Sokaku showed some extraordinary feats to entertain the students during the training. This is what he did. He attached rolled letter paper to the forehead of one of his students who was holding the edge of the paper. Then Sokaku drew his favorite sword [a short sword] bearing the name of the swordsmith Masaie which he carried with him all the time, and executed a single strike. He cut the paper on the forehead over a distance of about 2 inches, but there was no sword mark on the man’s forehead. Then Sokaku called on a huge man named Shoji who was a fifth dan in Judo and said, “You can twist or lower my arm any way you want.” He offered his extended arm to the man. Everyone present was astonished.

A highly skilled judo expert with a large frame, Shoji tried to twist and raise Sokaku’s outstretched arm in various ways, but he could not move it at all. Finally, Shoji stood on the insteps of Sokaku while holding and hanging on his arm. Though he applied great force, he could not lower Sokaku’s arm at all. Shoji was helpless against Sokaku’s muscular arm. Sokaku was a small man, but his arms, which had been trained through the sword since childhood, were hard as the root of a tree. Everyone was surprised at the strength of his arms.

On that occasion, Sokaku talked to his students about his sword training. One of the stories he told was about the above-mentioned “confused fight in the darkness on the bridge”. Later a police sergeant named Sato of the Shibetsu Police Station heard about this story somewhere and came to visit Sokaku. He said to him, “I want to know about the incident in detail even though it happened more than 50 years ago and the statute of limitations has already expired. That’s why I came here.” Thus Sokaku talked in great detail about his experience when he was training as a young man. The following became clear. This incident took place because of territorial quarrels among the two opposing groups of gamblers. Among the victims injured in the fight on the bridge, the assaulter who inflicted injuries to the upper bodies of the men involved was identified, but the one who seriously wounded the men who had their legs cut with consummate skill had not been discovered. This had been treated as a mystery up until that time.

Sokaku was surprised to see that the truth about the incident that occurred more than 50 years earlier [in Inawashiro in Fukushima Prefecture] had been found out. He then made the comment that one’s sins always catch up to him in the end.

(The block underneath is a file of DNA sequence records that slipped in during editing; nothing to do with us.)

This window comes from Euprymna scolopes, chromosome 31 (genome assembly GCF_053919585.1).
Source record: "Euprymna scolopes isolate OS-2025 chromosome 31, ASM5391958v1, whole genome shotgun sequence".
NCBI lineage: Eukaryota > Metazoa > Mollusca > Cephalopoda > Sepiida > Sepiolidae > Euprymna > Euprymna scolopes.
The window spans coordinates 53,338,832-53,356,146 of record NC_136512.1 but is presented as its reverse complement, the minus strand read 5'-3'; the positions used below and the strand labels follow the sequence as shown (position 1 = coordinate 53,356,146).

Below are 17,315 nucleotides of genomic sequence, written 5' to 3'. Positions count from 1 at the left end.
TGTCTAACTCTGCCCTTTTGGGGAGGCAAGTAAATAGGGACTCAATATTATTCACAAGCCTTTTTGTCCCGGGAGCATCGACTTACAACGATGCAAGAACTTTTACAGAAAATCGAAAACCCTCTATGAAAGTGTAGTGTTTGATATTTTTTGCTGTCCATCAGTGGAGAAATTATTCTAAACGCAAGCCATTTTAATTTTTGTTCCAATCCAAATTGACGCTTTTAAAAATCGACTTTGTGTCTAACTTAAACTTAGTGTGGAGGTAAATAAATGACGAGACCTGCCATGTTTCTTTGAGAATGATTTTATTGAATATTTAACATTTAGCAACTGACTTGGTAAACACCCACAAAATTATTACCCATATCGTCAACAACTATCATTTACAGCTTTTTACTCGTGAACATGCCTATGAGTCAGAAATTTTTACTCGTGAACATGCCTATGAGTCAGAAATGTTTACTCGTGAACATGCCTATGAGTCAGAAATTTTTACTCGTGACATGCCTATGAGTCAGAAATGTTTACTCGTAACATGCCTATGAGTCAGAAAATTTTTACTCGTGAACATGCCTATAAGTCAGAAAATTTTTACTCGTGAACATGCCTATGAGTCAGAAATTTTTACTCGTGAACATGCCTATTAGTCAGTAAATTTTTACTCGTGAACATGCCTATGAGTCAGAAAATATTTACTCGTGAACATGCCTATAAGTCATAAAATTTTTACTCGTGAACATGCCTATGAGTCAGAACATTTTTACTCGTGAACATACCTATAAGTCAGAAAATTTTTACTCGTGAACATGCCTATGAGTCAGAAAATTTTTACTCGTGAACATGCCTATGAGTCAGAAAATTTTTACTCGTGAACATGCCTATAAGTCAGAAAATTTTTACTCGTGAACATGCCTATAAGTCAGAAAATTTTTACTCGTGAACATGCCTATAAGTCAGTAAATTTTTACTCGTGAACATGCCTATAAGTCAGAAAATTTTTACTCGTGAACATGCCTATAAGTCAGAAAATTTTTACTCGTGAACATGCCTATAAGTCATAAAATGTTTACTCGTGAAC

Sokaku’s Travels for Self-Training by Headmaster Tokimune Takeda

In 1868 the new government had just been formed and the administration had not yet exerted its control over the Tohoku region. Roads, in particular, were in bad condition and it was necessary to pay a toll each time one crossed a bridge since each town or village had to repair the roads. Thus travelers had difficulty paying the bridge toll.

The amount of money was large for someone traveling for self-training and proved to be a hardship for those who had to rely on the charity of others for lodging and food. Therefore there was no way to cross a river other than by walking or swimming. When it rained, the conditions of the roads were so bad that the mud was shin-deep. Even though he left a lodging wearing new straw sandals hanging from his waist in the morning, all of the footwear was worn out after he covered a distance of about 25 miles. In those days, if a man traveling for self-training visited a well-known fencing school he was treated to a meal and politely asked by the dojo head to instruct his students first. Then he would give them lessons. In that period they practiced with bamboo swords wearing protective kendo equipment. It was important to give the students only light training and to guide them well. Sometimes there were 40 or 50 pupils to teach. After teaching six or seven students, the master would tell him to rest where he was and he would stop with his headgear on. After giving lessons to 15 or 16 students he would tell him to rest and remove his headmask. Then he could take a rest without the headgear. If he was tired and removed his headgear to rest before being directed to do so by the master, this was regarded as bad etiquette and shameful. It meant that the person would be expelled from the fencing school as a shamed, weak-spirited man.